Slow painting

Monday, 29 September 2008


That's probably the most we can say about this year's potato experiment. Pink Fir Apple has had its moment on our plot, all five rows of it, and the family verdict has not been favorable. From "what is THAT?" from teenage son, to "it looks like something the cat might bury" from the man with the strimmer. Once they're boiled, or even better, roasted with a little olive oil, they do indeed have 'yellow flesh, with new potato flavour'. But getting them there is another matter. I never thought I'd feel squeamish about a vegetable, but digging them up actually makes me nauseous.

To begin with, they're...mottled. The pink bits give way to yellow-ish bits, which may just be yellow, or they may, as you discover when your fingers squelch through the flesh, be semi-liquid. Even if they're not mottled, most of the tubers are rotting away at the pointed end. And then there are the knobbles. Lots of knobbles, which make preparing them a tedious business. And they're so small...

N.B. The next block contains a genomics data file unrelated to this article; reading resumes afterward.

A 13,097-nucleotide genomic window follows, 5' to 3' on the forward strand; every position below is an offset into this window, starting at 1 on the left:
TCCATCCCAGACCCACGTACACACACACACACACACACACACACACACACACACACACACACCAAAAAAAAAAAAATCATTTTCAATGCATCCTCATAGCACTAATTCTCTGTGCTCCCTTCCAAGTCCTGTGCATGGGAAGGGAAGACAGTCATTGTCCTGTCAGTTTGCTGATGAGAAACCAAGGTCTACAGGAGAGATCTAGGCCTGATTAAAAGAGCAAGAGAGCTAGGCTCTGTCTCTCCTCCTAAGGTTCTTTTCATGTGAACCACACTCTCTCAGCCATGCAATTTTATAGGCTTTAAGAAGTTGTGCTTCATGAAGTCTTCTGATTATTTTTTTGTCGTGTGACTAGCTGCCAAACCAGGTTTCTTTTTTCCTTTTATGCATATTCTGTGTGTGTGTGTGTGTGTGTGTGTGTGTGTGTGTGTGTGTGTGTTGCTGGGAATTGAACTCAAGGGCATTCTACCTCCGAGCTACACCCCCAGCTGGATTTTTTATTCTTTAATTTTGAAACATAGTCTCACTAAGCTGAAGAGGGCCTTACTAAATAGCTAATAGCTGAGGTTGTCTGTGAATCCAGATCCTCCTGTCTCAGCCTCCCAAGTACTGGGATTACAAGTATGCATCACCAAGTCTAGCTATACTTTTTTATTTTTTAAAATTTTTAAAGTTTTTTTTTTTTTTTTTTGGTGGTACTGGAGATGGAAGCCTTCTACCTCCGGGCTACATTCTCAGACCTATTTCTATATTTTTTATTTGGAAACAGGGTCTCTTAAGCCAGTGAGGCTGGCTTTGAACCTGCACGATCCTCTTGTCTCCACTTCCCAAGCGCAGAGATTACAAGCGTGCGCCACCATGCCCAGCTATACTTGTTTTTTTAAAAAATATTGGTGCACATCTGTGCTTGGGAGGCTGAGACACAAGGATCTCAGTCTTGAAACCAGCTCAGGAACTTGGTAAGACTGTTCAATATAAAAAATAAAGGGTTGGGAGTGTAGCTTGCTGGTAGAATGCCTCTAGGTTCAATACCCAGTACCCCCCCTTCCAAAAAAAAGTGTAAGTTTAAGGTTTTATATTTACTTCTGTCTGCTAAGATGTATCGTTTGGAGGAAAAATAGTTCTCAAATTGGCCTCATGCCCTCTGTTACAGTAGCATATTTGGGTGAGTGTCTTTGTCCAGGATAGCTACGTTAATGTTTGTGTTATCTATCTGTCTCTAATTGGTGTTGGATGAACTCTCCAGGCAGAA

It's probably in the Scottish genes to feel so acutely about a potato. Next year we're not deviating into any of this fancy nonsense. It's going to be a national stalwart, like Duke of York. How do we get through the winter with Pink Fir Apple? For my grandmother, the height of culinary satisfaction was having a decent "tattie to your soup" - a floury boiled potato added at the point of serving to a plateful of Scotch Broth. I now understand.

Here they are then, the horrid little pink things:

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